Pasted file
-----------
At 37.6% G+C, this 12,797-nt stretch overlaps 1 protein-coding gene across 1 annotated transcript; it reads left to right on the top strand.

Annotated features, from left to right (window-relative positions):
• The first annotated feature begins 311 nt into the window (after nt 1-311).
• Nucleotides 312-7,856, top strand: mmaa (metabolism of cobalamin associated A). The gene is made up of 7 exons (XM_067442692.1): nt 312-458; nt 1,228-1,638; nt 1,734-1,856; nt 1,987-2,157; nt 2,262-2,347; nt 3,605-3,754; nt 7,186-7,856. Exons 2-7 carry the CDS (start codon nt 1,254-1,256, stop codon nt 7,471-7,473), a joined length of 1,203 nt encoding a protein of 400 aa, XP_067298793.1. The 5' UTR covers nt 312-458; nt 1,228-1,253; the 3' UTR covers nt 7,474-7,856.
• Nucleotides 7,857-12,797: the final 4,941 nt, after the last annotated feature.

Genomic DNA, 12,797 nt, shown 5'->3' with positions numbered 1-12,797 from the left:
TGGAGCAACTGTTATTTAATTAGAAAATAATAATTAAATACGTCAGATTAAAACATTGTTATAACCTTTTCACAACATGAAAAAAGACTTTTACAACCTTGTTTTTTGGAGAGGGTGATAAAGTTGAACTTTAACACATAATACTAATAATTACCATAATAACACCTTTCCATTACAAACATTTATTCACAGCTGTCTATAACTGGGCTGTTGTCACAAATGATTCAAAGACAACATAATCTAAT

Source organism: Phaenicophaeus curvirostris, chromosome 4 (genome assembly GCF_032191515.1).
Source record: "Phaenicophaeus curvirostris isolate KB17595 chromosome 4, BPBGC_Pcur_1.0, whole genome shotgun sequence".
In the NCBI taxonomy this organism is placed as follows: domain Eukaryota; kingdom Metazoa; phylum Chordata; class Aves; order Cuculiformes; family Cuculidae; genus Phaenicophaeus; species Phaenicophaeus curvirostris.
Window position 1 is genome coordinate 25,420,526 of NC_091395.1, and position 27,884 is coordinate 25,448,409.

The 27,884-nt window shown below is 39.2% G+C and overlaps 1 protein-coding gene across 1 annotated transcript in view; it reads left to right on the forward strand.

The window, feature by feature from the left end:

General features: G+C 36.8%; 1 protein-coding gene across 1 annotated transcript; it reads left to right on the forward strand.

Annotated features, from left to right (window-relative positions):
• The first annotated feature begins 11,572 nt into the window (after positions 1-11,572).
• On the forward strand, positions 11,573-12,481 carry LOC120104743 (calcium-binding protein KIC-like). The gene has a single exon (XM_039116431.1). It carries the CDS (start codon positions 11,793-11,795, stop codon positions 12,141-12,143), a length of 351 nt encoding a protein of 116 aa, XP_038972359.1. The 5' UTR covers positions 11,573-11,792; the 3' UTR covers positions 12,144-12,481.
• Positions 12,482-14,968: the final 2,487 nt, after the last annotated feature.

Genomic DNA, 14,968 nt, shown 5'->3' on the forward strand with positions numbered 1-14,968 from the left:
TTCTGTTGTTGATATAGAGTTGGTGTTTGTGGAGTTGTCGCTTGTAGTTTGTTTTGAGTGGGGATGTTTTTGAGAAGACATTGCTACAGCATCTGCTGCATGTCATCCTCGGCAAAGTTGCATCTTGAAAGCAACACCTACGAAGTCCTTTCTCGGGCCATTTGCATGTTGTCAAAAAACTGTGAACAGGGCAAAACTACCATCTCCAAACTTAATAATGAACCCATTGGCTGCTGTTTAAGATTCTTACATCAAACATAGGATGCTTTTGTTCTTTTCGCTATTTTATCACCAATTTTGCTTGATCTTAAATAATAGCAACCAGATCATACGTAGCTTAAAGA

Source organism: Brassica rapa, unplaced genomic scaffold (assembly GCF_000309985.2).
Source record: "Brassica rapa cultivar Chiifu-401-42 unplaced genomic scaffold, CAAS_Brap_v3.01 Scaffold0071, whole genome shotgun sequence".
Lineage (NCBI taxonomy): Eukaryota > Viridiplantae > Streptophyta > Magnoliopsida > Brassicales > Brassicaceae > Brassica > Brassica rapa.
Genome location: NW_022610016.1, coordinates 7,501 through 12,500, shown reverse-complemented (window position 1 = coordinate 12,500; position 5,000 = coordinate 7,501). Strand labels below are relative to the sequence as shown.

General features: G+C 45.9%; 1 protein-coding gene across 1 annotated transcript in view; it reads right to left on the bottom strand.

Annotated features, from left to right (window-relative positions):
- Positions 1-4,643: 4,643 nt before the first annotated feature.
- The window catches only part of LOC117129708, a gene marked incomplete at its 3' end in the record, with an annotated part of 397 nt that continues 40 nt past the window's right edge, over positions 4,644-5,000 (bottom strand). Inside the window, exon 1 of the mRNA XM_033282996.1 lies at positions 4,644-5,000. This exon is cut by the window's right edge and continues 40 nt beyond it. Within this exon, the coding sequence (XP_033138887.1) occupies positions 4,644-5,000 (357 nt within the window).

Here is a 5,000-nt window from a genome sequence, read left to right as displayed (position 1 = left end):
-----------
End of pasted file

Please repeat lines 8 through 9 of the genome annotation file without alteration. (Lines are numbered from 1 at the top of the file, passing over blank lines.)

Source organism: Phaenicophaeus curvirostris, chromosome 4 (genome assembly GCF_032191515.1).
Source record: "Phaenicophaeus curvirostris isolate KB17595 chromosome 4, BPBGC_Pcur_1.0, whole genome shotgun sequence".